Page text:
For lovers of gently woozy psychedelia, the news that its prime exponents Kikagaku Moya’s 2022 album ‘Kumoyo Island’ would be their final release was a terrible blow. Ambling to the rescue come an unlikely set of superheroes in Maya Ongaku, a trio hailing from the seaside region of Enoshima, an island 50km south-west of Tokyo. Having supported Kikagaku Moya at their final gig and signed to the Guruguru Brain label run by Go and Tomo from the band, they are ideally positioned to inherit their mantle.

Maya Ongaku - Approach to Anima

Maya Ongaku – Approach to Anima

The name Maya Ongaku’s refers to a neologism defined as the imagined view outside one’s field of vision and encapsulates what they achieve. ‘Approach to Anima’ has the air of a relaxed jam at the Ace General Store, the beachy vintage shop’s studio where they are based, although what emerges is so consistently pleasing that plenty of work must have gone into structuring the eventual release. It is an album that is undemonstrative yet manages to grab and retain attention through its assured beauty.

‘Approach’ sets the unhurried scene, an instrumental with acoustic guitar and Shoei Ikeda’s sax weaving a lovely and emotive spell while an array of percussion sounds (djembe, China cymbal, rain stick, shaker) rustle in the breeze. ‘Nuska’, the first single release from the album, glistening with Tsutomu Sonoda’s gentle vocals and a dreamy melody, acts like a head massage dissipating all stresses. With no conventional drum kit on the album, Ryota Takano’s sinuous bass guitar has a different role and his playing knits the tune together superbly.

The song titles often suggest intangibilities, as exemplified by ‘Descriptions of a Certain Something’ which wafts dreamily, evocative saxophone taking centre-stage and acting as the equivalent of lead vocals, while in the background indistinct, whispered voices reading poetry add an extra texture. It is a track where a triangle, music’s most unfairly maligned instrument from schooldays onwards, is not out of place.

Maya Ongaku

Maya Ongaku

Bird song presages ‘Melting’, a song led by Sonoda’s soothing voice, Ikeda’s singing sax and rhythm courtesy of a guiro that sounds like a frog chorus. ‘Something in Morning Rain’ is preceded by the sound of precipitation. It has some lovely guitar picking, a tranquil quality to the vocal melody and lots of tiny percussive flourishes.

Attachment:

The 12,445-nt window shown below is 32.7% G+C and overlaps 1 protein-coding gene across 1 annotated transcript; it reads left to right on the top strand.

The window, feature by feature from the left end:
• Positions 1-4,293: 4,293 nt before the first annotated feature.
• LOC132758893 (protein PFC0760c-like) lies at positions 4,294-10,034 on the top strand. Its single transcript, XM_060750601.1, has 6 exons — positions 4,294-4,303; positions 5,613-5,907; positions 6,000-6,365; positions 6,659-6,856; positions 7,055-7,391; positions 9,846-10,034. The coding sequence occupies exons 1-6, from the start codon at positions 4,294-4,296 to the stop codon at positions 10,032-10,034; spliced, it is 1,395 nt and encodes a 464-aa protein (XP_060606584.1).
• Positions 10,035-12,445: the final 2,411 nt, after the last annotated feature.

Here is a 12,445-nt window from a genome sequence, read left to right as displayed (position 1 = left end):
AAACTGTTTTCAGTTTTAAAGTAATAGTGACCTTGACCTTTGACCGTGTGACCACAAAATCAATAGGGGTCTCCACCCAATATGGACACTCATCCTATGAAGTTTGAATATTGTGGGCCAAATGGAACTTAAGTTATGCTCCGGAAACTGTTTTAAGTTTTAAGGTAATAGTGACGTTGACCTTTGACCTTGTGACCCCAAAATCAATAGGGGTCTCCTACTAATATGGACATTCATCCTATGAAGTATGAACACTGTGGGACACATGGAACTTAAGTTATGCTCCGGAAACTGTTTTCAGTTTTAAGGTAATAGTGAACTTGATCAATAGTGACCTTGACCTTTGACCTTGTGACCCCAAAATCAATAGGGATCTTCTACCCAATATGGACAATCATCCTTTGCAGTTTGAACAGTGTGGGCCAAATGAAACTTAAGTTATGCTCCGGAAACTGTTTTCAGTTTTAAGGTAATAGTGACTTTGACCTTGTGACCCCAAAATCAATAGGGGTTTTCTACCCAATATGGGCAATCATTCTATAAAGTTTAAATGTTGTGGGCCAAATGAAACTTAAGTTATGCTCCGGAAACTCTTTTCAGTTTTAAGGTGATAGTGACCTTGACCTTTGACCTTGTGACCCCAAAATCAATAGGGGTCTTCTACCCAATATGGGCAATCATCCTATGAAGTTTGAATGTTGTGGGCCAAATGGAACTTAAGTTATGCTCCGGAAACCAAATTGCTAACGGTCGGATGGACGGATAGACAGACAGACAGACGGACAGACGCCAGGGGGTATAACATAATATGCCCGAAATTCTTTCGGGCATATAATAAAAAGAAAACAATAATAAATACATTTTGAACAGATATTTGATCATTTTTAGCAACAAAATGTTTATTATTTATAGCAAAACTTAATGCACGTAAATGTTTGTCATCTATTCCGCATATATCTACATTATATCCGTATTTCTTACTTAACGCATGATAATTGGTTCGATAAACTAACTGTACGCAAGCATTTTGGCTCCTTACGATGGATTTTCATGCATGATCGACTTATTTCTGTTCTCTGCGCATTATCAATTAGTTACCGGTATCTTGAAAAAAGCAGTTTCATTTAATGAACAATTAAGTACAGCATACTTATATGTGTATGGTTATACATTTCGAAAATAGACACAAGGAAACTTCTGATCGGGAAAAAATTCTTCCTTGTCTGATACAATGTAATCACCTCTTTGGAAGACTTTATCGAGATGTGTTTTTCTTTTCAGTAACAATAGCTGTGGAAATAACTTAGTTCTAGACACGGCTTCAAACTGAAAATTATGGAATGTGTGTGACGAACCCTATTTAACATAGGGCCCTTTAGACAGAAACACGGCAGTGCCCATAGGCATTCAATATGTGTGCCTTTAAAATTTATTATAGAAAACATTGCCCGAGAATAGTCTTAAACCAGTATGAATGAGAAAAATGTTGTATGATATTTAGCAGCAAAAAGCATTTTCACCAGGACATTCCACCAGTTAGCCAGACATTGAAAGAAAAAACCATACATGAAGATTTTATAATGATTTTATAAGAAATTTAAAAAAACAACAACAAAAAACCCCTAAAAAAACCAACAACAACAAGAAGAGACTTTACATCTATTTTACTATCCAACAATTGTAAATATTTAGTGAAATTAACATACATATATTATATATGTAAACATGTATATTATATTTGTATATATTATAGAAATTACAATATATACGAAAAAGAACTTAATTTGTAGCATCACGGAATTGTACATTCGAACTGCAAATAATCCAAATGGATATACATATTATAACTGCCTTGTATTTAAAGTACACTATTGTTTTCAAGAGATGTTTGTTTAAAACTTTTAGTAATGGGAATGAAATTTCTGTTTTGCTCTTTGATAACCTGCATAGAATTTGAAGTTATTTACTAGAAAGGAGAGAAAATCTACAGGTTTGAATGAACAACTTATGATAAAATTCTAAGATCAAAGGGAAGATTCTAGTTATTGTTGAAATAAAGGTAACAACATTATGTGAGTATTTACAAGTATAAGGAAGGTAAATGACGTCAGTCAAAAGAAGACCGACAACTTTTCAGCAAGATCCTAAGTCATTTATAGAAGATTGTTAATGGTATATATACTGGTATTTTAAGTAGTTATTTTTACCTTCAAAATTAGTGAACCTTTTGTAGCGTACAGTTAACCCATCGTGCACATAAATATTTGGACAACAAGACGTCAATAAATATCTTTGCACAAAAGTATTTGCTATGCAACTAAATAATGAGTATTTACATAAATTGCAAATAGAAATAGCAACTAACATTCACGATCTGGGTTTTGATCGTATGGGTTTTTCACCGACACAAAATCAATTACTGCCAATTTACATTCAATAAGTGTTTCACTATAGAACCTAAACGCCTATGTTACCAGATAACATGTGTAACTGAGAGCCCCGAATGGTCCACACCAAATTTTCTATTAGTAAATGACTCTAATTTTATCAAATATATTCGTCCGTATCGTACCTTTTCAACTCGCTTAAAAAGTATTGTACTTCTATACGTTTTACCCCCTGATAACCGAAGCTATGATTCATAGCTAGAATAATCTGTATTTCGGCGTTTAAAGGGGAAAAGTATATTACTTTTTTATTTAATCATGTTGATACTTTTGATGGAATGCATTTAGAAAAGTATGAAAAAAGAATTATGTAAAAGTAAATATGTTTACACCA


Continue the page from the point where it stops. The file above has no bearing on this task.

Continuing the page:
‘Rakusui’ is a 42 second snippet, its running water leading into the appropriately named ‘Water Song’, an eleven-minute track that could in no way be described as an epic. It is as if the album has hit the equivalent of deepest, calmest dreaming in the sleep cycle. Sonoda dials down his unassertive vocal style even further to around 0.1, the Nord synthesizer tinkles unassumingly and at the eight-minute mark, the naturalistic percussion takes on greater prominence and the sax weaves a beguiling texture before leaving only the running water.

The aptly titled ‘Pillow Song’ draws proceedings to a conclusion, starting with a relaxed piano before delicately plucked guitar joins in. The vocals take on the quality of a lullaby and there is what could be interpreted as the ringing of an alarm clock a couple of minutes before the end, the piano melody returns, accompanied by a ticking. The song ends with a locked-groove effect and a briefly assertive piece of guitar noise, the only occasion where they could append rock to the psychedelic tag.

‘Approach to Anima’ would make an ideal accompaniment to a nature walk but is equally effective sending the mind on a journey. Either way, it makes for a gorgeous reverie and one of the most beautiful albums likely to be released this year.

Maya Ongaku: Approach to Anima will be released on 26th May 2023 via Guruguru Brain

I was editor of the long-running fanzine, Plane Truth, and have subsequently written for a number of publications. While the zine was known for championing the most angular independent sounds, performing in recent years with a community samba percussion band helped to broaden my tastes so that in 2021 I am far more likely to be celebrating an eclectic mix of sounds and enthusing about Made Kuti, Anthony Joseph, Little Simz and the Soul Jazz Cuban compilations as well as Pom Poko and Richard Dawson.